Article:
The High Court has granted the Solicitors Regulation Authority access to a firm’s documents after the business and its owner were subject to intervention earlier this year.

The regulator had tried to engage with Soophia Khan, owner of Leicester practice Sophie Khan & Co Limited, with a view to its intervention agent gaining access to the files. In an application to the court last month, the SRA sought to exercise its statutory powers to search for and seize documents, and redirect communications addressed to the firm.

According to a ruling, Mr Justice Adam Johnson said it was ‘not really open’ to Khan herself to determine how the practice documents should be dealt with and not open to her to communicate with former clients.

‘The SRA gave notice to Ms Khan and to her firm requiring the production or delivery up of practice documents, as it was entitled to do,’ said the judge. ‘[At the time of intervention] Those were all matters which from that point on came to be matters within the control and scope of authority of the SRA.’

Khan has been a regular presence in the media commenting on legal matters and came to prominence specialising in actions against the state. She is also a former chair of the Law Society’s civil justice committee.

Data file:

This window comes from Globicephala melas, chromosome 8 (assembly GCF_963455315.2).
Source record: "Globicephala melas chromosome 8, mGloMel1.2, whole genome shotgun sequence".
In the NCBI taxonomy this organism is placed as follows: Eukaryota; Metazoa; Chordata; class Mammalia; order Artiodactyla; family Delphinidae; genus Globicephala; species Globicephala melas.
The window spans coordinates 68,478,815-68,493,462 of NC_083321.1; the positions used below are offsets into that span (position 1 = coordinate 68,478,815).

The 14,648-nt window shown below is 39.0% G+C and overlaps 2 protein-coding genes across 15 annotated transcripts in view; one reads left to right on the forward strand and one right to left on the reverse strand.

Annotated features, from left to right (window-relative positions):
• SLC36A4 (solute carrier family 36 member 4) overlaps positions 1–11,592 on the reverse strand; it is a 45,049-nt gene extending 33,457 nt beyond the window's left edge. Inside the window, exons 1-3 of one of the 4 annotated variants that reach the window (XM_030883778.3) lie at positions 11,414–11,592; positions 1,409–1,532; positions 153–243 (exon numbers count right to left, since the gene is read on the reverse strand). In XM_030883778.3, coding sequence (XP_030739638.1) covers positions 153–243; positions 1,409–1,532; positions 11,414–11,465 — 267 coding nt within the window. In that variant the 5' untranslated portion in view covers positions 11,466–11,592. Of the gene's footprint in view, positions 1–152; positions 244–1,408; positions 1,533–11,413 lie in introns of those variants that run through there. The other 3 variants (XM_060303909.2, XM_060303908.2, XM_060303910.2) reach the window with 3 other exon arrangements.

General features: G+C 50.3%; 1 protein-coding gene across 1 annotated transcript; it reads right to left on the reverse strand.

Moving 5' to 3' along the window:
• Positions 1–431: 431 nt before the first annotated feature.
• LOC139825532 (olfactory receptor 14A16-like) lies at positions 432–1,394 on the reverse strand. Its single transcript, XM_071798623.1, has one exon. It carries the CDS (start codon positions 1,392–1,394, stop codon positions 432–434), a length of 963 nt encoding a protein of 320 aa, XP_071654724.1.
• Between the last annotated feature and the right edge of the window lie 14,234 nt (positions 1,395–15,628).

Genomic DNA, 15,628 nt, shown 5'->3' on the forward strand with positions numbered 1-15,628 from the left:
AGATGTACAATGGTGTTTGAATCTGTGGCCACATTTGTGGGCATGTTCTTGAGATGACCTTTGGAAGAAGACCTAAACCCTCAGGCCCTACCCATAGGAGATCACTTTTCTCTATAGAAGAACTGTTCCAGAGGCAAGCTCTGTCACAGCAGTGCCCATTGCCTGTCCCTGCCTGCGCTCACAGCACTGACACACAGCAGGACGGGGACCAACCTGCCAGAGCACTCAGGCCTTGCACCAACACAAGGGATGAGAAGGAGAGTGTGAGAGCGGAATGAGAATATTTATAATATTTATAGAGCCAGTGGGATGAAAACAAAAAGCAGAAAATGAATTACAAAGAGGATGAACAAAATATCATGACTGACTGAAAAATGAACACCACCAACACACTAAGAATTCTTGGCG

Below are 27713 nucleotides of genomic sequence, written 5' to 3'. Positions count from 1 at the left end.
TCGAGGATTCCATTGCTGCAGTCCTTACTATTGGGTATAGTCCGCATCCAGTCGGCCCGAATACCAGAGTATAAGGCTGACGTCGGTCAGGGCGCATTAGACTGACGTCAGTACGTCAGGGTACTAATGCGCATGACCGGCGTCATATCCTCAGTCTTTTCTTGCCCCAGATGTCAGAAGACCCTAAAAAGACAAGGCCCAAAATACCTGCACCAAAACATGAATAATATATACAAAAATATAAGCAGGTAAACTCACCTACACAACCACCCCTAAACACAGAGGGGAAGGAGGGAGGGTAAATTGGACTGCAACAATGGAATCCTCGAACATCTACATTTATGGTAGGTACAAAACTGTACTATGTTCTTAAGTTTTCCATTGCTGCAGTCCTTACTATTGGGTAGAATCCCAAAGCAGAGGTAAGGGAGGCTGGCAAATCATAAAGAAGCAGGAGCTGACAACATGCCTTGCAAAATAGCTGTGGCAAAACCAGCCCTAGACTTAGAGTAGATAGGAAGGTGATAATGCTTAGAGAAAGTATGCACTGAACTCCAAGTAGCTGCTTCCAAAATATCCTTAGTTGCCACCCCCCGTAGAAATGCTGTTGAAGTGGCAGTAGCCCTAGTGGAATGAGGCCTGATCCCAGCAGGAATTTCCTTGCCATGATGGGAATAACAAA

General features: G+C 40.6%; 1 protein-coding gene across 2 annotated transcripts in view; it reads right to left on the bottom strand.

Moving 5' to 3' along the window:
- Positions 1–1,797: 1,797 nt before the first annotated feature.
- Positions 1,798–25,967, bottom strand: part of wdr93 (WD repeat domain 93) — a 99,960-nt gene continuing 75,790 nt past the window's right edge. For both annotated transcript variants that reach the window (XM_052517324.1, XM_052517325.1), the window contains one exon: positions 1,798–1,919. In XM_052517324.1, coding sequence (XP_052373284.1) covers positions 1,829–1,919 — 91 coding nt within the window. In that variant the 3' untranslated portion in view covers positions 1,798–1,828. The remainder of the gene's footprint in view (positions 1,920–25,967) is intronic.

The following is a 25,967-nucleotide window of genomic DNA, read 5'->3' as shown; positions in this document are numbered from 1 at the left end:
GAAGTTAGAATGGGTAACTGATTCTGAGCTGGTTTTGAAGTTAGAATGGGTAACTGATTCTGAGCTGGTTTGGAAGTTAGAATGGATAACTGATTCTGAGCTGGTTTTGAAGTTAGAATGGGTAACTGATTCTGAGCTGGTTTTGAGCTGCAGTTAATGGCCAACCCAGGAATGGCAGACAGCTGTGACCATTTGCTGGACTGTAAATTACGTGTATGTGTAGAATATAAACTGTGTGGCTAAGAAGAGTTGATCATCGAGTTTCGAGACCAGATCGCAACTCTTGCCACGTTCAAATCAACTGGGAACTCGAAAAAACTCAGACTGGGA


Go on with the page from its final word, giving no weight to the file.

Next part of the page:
Following the intervention, which was on the grounds of suspected dishonesty, she announced on Twitter that the firm had been taken over by a charity called Just for Public Ltd, and that client work ‘continues as normal’. She told a business journal that she had been able to transfer her business and employed two support staff. During the course of the hearing, Khan said there was no problem with her practising certificate being suspended as she was able to ‘wear other hats’ so clients could effectively be dealt with.

The judge said the firm’s clients had ongoing matters and were entitled to support and advice from an appropriately qualified solicitor – which Khan was not in a position to provide.

He said the arrangements relating to Just for Public were ‘entirely opaque and difficult to understand’ to be relied on. The submission that the charity was entitled to conduct reserved legal activities ‘raises more concerns than it alleviates’, added the judge.

In addition to granting the SRA application, he ordered costs of £35,000 in favour of the regulator.